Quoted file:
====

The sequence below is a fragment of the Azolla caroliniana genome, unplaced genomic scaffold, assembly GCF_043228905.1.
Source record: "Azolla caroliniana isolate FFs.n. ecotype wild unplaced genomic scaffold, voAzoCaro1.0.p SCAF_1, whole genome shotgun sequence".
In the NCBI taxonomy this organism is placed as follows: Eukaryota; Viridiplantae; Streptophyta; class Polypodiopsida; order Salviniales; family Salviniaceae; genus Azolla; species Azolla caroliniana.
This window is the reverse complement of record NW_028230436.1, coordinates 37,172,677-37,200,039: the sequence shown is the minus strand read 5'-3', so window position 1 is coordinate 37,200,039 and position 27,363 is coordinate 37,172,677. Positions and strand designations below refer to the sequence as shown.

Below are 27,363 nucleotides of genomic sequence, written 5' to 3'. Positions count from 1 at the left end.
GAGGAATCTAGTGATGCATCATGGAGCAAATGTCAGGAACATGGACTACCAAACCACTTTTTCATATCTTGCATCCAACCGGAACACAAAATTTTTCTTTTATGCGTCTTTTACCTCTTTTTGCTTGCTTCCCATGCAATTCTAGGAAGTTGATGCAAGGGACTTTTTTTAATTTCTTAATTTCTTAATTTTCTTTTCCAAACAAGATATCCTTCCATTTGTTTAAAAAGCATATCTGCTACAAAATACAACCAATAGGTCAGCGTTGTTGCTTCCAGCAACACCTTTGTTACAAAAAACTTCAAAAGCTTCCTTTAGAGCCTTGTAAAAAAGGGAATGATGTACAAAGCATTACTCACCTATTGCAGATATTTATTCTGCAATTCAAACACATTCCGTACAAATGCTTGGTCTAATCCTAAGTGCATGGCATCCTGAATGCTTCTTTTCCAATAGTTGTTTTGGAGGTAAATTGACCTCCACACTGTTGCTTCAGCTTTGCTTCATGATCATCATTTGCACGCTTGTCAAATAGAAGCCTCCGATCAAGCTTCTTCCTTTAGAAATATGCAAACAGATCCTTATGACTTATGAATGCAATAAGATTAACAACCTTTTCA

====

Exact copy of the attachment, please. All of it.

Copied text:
The sequence below is a fragment of the Azolla caroliniana genome, unplaced genomic scaffold, assembly GCF_043228905.1.
Source record: "Azolla caroliniana isolate FFs.n. ecotype wild unplaced genomic scaffold, voAzoCaro1.0.p SCAF_1, whole genome shotgun sequence".
In the NCBI taxonomy this organism is placed as follows: Eukaryota; Viridiplantae; Streptophyta; class Polypodiopsida; order Salviniales; family Salviniaceae; genus Azolla; species Azolla caroliniana.
This window is the reverse complement of record NW_028230436.1, coordinates 37,172,677-37,200,039: the sequence shown is the minus strand read 5'-3', so window position 1 is coordinate 37,200,039 and position 27,363 is coordinate 37,172,677. Positions and strand designations below refer to the sequence as shown.

Below are 27,363 nucleotides of genomic sequence, written 5' to 3'. Positions count from 1 at the left end.
GAGGAATCTAGTGATGCATCATGGAGCAAATGTCAGGAACATGGACTACCAAACCACTTTTTCATATCTTGCATCCAACCGGAACACAAAATTTTTCTTTTATGCGTCTTTTACCTCTTTTTGCTTGCTTCCCATGCAATTCTAGGAAGTTGATGCAAGGGACTTTTTTTAATTTCTTAATTTCTTAATTTTCTTTTCCAAACAAGATATCCTTCCATTTGTTTAAAAAGCATATCTGCTACAAAATACAACCAATAGGTCAGCGTTGTTGCTTCCAGCAACACCTTTGTTACAAAAAACTTCAAAAGCTTCCTTTAGAGCCTTGTAAAAAAGGGAATGATGTACAAAGCATTACTCACCTATTGCAGATATTTATTCTGCAATTCAAACACATTCCGTACAAATGCTTGGTCTAATCCTAAGTGCATGGCATCCTGAATGCTTCTTTTCCAATAGTTGTTTTGGAGGTAAATTGACCTCCACACTGTTGCTTCAGCTTTGCTTCATGATCATCATTTGCACGCTTGTCAAATAGAAGCCTCCGATCAAGCTTCTTCCTTTAGAAATATGCAAACAGATCCTTATGACTTATGAATGCAATAAGATTAACAACCTTTTCA